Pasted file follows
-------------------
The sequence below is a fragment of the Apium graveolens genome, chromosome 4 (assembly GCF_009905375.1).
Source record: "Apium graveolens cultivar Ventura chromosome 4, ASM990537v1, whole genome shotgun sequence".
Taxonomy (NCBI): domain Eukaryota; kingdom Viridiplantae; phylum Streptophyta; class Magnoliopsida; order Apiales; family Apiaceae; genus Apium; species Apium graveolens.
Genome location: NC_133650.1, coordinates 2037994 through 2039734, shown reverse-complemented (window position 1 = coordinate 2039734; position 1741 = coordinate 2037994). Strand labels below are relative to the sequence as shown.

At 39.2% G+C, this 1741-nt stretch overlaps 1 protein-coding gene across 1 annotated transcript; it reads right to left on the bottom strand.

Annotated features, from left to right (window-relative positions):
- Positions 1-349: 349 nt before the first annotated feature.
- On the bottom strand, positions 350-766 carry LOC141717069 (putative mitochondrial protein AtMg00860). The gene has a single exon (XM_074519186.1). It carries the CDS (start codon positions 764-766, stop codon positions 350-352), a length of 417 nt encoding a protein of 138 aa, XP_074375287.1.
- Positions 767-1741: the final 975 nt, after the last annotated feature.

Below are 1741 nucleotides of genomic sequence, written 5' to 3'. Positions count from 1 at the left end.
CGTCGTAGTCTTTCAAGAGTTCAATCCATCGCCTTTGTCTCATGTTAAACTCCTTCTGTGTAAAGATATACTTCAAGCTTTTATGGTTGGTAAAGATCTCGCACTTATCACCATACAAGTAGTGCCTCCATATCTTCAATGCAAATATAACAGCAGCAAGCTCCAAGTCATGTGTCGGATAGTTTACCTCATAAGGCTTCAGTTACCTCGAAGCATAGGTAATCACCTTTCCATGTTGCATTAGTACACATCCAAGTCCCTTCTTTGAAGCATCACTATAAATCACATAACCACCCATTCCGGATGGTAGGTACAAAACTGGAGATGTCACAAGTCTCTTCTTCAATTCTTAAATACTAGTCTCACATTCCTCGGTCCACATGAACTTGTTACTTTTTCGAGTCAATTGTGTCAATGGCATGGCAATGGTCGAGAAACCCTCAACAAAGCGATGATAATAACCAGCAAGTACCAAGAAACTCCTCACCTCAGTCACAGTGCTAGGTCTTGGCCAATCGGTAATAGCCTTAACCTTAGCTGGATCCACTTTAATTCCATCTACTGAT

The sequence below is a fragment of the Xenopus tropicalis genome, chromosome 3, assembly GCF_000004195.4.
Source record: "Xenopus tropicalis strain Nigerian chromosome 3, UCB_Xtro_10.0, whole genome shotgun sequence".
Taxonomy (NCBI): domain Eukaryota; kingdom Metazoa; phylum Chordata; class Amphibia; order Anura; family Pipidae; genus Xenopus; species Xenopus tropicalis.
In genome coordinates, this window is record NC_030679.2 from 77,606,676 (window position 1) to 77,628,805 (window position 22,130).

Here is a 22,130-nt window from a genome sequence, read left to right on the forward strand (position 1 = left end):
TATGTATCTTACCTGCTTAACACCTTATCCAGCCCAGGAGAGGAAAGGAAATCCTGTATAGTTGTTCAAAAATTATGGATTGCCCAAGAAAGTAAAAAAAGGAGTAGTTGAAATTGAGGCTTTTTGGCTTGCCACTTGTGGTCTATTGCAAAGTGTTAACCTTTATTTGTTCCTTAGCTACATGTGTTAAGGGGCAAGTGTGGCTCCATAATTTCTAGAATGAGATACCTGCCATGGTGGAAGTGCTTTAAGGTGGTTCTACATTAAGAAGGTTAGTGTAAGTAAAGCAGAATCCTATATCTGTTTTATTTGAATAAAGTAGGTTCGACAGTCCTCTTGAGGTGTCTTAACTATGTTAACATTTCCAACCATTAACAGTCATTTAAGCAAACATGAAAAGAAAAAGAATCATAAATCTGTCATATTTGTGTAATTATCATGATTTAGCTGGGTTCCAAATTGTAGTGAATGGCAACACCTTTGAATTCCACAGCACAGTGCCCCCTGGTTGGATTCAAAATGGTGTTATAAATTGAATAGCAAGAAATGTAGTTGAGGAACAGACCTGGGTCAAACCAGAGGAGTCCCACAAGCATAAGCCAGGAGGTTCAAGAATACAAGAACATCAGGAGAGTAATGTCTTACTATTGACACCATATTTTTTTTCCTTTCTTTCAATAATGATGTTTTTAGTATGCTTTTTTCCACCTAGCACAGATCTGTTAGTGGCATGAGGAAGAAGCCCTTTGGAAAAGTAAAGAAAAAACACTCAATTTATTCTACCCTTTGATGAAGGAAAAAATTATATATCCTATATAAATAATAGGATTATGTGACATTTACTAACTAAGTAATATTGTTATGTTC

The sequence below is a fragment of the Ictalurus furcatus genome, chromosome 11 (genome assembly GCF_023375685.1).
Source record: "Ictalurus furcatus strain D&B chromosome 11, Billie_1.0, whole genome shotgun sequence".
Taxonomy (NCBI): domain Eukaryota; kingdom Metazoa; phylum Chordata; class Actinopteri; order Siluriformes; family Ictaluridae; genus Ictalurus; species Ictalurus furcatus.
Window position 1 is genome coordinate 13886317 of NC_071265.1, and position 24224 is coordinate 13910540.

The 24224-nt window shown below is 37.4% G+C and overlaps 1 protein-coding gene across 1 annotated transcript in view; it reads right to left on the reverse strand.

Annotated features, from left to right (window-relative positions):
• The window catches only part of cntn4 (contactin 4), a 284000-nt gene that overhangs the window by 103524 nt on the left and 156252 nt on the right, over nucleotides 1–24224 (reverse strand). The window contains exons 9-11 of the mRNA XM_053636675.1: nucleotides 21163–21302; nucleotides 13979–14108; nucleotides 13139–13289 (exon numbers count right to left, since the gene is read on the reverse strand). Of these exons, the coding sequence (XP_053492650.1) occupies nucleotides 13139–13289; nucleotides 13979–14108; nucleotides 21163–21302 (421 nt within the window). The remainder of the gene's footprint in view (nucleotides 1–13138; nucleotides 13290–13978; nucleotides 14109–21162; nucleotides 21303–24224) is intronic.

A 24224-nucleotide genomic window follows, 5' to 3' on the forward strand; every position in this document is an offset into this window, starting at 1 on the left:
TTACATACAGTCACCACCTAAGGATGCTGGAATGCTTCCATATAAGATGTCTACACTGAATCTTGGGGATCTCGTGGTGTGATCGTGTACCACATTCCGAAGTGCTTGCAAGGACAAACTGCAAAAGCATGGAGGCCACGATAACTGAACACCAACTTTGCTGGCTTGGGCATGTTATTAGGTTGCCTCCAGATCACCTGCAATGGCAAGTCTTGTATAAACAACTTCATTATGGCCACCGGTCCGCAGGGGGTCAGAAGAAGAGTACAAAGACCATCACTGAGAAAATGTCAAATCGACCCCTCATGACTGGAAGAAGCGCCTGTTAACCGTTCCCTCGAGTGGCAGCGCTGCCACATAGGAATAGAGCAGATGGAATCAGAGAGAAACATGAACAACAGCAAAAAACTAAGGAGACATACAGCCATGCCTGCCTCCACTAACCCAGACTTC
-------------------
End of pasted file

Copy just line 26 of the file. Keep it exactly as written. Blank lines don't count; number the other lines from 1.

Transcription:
TTACATACAGTCACCACCTAAGGATGCTGGAATGCTTCCATATAAGATGTCTACACTGAATCTTGGGGATCTCGTGGTGTGATCGTGTACCACATTCCGAAGTGCTTGCAAGGACAAACTGCAAAAGCATGGAGGCCACGATAACTGAACACCAACTTTGCTGGCTTGGGCATGTTATTAGGTTGCCTCCAGATCACCTGCAATGGCAAGTCTTGTATAAACAACTTCATTATGGCCACCGGTCCGCAGGGGGTCAGAAGAAGAGTACAAAGACCATCACTGAGAAAATGTCAAATCGACCCCTCATGACTGGAAGAAGCGCCTGTTAACCGTTCCCTCGAGTGGCAGCGCTGCCACATAGGAATAGAGCAGATGGAATCAGAGAGAAACATGAACAACAGCAAAAAACTAAGGAGACATACAGCCATGCCTGCCTCCACTAACCCAGACTTC